"If you have come to help me, you are wasting your time; But if you've come because your liberation is bound up with mine, Then let us work together."
- Lilla Watson, Aboriginal Activist
"Diversity, generally understood and embraced, is not casual liberal tolerance of anything and everything not yourself. It is not polite accommodation. Instead, diversity is, in action, the sometimes painful awareness that other people, other races, other voices, other habits of mind, have as much integrity of being, as much claim on the world as you do.... And I urge you, amid all the differences present to the eye and mind, to reach out to create the bond that... will protect us all. We are meant to be here together."
- William M. Chase, "The Language of Action"
Diversity Workshop I: Directions for Change
A conversation to disrupt the current cycle of socialization
Tuesday March 10 3:30 to 5:30 pm HUB Room 332
What is oppression? What is liberation? How is each produced and re-produced? How are we, as individuals and groups, both agents and targets of socialization that can lead to oppression? And how can community help us to move toward liberation?
The first diversity and inclusivity workshop of the year provides the opportunity for us to engage these questions together. As a group, we have been impressed by social justice scholar-educator Bobbie Harro, who conceives of oppression and liberation as cycles: the “cycle of socialization” and the “cycle of liberation.” Following a simple ‘icebreaking’ group activity, we will learn about these cycles in this workshop. We will engage in activity that should allow us to identify our own perceptions of where we are on these cycles. We will break into small groups to talk about our experiences. We will, through further exercises and discussion, build skills and create safe spaces for introspection and reflection, to facilitate liberating change, for ourselves, in Geography and beyond.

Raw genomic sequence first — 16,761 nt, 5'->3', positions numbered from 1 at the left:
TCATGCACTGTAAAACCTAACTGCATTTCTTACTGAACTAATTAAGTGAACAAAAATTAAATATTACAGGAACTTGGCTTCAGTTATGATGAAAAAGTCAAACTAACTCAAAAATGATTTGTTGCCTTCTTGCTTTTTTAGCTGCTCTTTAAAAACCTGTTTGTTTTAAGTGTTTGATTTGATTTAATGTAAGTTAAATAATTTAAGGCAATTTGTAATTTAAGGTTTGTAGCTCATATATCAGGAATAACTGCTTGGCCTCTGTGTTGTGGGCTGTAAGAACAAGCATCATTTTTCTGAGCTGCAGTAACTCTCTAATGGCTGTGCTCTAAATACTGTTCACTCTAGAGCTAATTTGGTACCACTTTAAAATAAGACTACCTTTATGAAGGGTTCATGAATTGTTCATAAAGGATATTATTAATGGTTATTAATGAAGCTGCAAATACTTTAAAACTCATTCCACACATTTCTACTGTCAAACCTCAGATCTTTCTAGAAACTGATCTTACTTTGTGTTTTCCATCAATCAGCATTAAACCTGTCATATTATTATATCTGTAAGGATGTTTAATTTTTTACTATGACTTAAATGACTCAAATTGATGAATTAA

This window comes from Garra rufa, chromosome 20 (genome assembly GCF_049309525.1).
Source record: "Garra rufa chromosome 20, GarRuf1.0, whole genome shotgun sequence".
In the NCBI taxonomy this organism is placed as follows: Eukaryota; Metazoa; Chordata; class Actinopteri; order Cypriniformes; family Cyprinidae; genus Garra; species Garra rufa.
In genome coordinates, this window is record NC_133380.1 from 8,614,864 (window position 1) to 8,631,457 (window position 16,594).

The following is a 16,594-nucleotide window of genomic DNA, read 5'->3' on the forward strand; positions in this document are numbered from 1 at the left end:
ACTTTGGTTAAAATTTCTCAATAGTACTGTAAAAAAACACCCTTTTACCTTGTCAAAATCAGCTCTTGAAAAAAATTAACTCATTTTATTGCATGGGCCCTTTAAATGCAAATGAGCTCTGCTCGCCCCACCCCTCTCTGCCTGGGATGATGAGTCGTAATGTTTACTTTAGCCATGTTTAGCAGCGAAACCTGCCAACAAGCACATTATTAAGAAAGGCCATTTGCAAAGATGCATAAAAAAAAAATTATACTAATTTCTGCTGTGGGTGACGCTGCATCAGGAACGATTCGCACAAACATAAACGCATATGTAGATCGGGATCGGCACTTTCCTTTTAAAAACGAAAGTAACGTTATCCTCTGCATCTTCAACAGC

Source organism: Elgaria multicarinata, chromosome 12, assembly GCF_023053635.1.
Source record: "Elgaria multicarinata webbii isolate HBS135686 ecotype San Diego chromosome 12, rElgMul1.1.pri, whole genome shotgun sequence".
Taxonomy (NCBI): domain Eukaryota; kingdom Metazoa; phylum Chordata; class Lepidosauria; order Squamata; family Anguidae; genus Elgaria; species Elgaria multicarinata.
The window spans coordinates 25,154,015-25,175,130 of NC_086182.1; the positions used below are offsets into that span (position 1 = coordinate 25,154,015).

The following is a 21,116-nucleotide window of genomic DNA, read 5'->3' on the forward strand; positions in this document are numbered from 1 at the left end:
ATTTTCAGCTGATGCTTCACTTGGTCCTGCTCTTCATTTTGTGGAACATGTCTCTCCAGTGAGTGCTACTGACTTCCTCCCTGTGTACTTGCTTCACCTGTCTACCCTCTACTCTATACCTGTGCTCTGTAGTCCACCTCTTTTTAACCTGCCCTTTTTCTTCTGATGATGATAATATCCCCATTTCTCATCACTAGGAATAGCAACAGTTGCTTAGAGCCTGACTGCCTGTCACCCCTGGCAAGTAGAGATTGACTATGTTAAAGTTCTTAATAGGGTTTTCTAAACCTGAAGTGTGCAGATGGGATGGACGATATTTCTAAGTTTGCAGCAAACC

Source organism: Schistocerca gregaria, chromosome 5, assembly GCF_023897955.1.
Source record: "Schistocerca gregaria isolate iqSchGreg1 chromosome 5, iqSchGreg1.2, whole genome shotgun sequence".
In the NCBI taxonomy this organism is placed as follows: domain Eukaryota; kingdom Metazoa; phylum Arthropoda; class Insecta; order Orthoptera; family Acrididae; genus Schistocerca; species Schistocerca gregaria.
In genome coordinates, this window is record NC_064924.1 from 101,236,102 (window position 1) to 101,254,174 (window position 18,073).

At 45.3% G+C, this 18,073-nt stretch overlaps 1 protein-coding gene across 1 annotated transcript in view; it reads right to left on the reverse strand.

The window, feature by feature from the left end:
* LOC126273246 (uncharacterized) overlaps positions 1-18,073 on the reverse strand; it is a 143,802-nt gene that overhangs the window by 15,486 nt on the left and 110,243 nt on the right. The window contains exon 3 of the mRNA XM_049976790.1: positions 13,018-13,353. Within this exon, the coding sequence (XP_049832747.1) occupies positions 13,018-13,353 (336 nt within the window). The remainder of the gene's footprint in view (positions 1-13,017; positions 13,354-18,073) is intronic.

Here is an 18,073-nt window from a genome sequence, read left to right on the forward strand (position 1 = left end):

This workshop is based on writings by Bobbie Harro:
Harro, B (2013) The cycle of socialization, in Adams et al. (eds.) Readings for diversity and social justice, 45-52.
Harro, B (2013) The cycle of liberation, in Adams et al. (eds.) Readings for diversity and social justice, 618-624.
Diversity Workshop II: Microaggressions
A facilitated interactive workshop
Friday May 29 3:30 to 5:30 pm Ethnic Cultural Center Room 308
Mircoaggressions are brief and commonplace daily verbal, behavioral, and environmental indignities, whether intentional or unintentional, that communicate hostile, derogatory, or negative slights and insults to the target person or group.
"All of us are socialized into the society, and it really is the height of arrogance or naïveté, to think that any of us are immune from inheriting biases that are deeply embedded in this society and culture. They come out in ways that we're not aware of." Sue, KUOW, April 2015.
The workshop will by facilitated by the Center for Teaching and Learning (CTL) and the Committee on Oppression Racism and Education (CORE) from Public Health. CTL will provide microaggression training through interactive theater. Then members of CORE will share their experience and success in improving the environment in Public Health in terms of microaggressions.
Additional readings on microaggression
Mona Domosh (2015) How We Hurt Each Other Every Day, and What We Might Do About It. President's Column, Association of American Geographers Newsletter. May 1, 2015.
Microaggressions: Power, Privilege, and Everyday life: public blog project founded in 2010.
Derald Wing Sue (2010). Microaggressions in Everyday Life: Race, Gender, and Sexual Orientation. Wiley.